Your favorite pasta, prepared according to package directions
½ cup grated Parmesan cheese
½ cup chopped flat leaf parsley
Heat butter and cream in a skillet until cream starts to boil. Add lemon juice and peel. Reduce by half, stirring constantly. Cook pasta in well-salted water and drain. Add pasta to the sauce and toss with cheese and parsley. Add roasted shrimp prior to serving, if desired.
Eton Mess (serves six)
This is my take on a traditional British dessert! I love the soft and crunchy textures, and the sweet and tart flavors.
4 large egg whites
1 cup sugar
¾ cup heavy cream
3 tablespoons powdered sugar
1 teaspoon vanilla
1 pint berries (strawberries, blackberries or both)
½ cup lemon curd (see next recipe)
First, make the meringue: Preheat the oven to 250. Line a baking sheet with parchment. Beat the egg whites at high speed with a mixer until they hold soft peaks. Add the sugar and continue beating until the eggs hold stiff peaks. Plop the mixture by large spoonfuls on the parchment, smoothing the tops so they stand about an inch high. Bake in the preheated oven for 90 minutes. Turn off the oven and leave the meringues inside until the oven is cool (about an additional 90 minutes). Peel the meringues off the parchment and crumble into bite-sized pieces.
Whip the cream with powdered sugar and vanilla in a chilled bowl.
Set aside 6 berries for garnish. Smash the remaining berries with a fork.
In six wine or other clear glasses, layer the crumbled meringues, a spoonful of lemon curd, a spoonful of berries and a dollop of whipped cream, making at least two layers. Top each dessert with a whole berry. Can be made up to five hours in advance.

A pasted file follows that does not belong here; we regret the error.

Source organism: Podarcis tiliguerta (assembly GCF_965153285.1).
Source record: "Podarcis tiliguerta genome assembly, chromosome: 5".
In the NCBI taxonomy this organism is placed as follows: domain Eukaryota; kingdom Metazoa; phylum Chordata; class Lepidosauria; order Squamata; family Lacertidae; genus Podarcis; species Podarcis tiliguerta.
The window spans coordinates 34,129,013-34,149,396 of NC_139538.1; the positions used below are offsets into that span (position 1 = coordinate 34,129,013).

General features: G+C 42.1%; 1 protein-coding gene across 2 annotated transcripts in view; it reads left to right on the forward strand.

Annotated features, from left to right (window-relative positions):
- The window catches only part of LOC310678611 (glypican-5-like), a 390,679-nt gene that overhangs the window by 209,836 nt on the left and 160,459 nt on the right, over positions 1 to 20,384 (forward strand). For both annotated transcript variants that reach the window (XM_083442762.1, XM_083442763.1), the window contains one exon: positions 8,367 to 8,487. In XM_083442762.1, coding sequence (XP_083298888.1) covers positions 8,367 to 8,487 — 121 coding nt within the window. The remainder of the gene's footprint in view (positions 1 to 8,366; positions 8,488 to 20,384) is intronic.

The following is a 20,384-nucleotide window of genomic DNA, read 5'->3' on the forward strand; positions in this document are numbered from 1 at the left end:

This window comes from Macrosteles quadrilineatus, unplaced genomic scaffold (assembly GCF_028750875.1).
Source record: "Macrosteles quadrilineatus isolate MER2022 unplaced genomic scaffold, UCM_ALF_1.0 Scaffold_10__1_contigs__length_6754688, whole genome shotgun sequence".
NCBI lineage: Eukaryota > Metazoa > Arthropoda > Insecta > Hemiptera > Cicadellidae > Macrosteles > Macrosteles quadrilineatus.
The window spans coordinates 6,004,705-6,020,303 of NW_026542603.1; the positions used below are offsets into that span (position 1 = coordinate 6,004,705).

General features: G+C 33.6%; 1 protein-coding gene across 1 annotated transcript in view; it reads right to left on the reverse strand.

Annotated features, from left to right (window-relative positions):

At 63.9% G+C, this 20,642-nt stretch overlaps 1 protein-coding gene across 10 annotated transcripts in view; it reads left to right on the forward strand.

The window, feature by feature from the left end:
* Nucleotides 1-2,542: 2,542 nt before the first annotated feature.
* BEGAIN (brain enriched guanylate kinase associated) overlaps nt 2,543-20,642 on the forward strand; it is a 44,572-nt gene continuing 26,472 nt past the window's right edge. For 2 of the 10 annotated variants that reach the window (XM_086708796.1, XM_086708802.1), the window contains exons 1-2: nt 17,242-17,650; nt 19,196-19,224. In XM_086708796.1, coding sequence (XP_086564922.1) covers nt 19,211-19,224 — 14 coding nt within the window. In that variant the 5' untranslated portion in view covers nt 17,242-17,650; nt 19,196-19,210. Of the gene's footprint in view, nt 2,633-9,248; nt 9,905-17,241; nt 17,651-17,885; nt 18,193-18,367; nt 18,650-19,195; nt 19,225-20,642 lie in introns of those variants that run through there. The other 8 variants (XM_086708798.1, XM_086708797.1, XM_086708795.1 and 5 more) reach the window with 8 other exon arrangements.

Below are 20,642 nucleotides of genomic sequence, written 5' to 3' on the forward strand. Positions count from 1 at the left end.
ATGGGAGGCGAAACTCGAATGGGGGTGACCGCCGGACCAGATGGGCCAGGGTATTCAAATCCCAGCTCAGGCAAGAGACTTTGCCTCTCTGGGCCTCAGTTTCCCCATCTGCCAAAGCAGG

Lemon Curd (makes 2 cups)
The essence of lemon, this delicious lemon spread is a great thing to have on hand. Use it to fill a premade tart shell or as a filling in your favorite cake.
½ cup sugar
Finely grated zest of 3 lemons
½ cup fresh lemon juice (3-4 lemons)
6 tablespoons butter, cut into 6 pieces at room temperature
Whisk the eggs, sugar, zest and juice in a two-quart non-reactive saucepan. Add the butter and cook over low heat, whisking constantly, until the butter has melted and the mixture has thickened. Pass through a fine mesh strainer into a bowl, and press a sheet of plastic wrap on the surface of the curd. Keeps up to two weeks.
Lemon Tea Cake (makes a one-pound loaf, about 8 slices)
We eat this for breakfast and as dessert. It would be a company-worthy dessert with a dollop of lemon curd and fresh whipped cream. The glaze is optional.
Butter and flour for preparing pan
3 tablespoons lemon zest
1 cup sugar
1 ½ cups flour
2 teaspoons baking powder
½ teaspoon salt
¾ cup Greek yogurt (full fat is preferable)
½ cup canola oil
½ teaspoon vanilla
Glaze: ¼ cup lemon or orange marmalade 1 teaspoon water
Lightly butter a one-pound loaf pan then dust with flour, tapping out excess. Using your hands, rub lemon zest into sugar until the sugar is fragrant. Sift flour, baking powder and salt together and set aside.
Whisk remaining ingredients together.
Combine wet ingredients with sugar. Add dry ingredients and blend just until combined. Pour into prepared pan and bake until the loaf is golden brown and springs back when poked in the middle. Let cool 15 minutes then turn out of pan and cool completely.
Optional glaze: melt marmalade and water in a small saucepan until melted. Pour over cake. Let dry for at least an hour.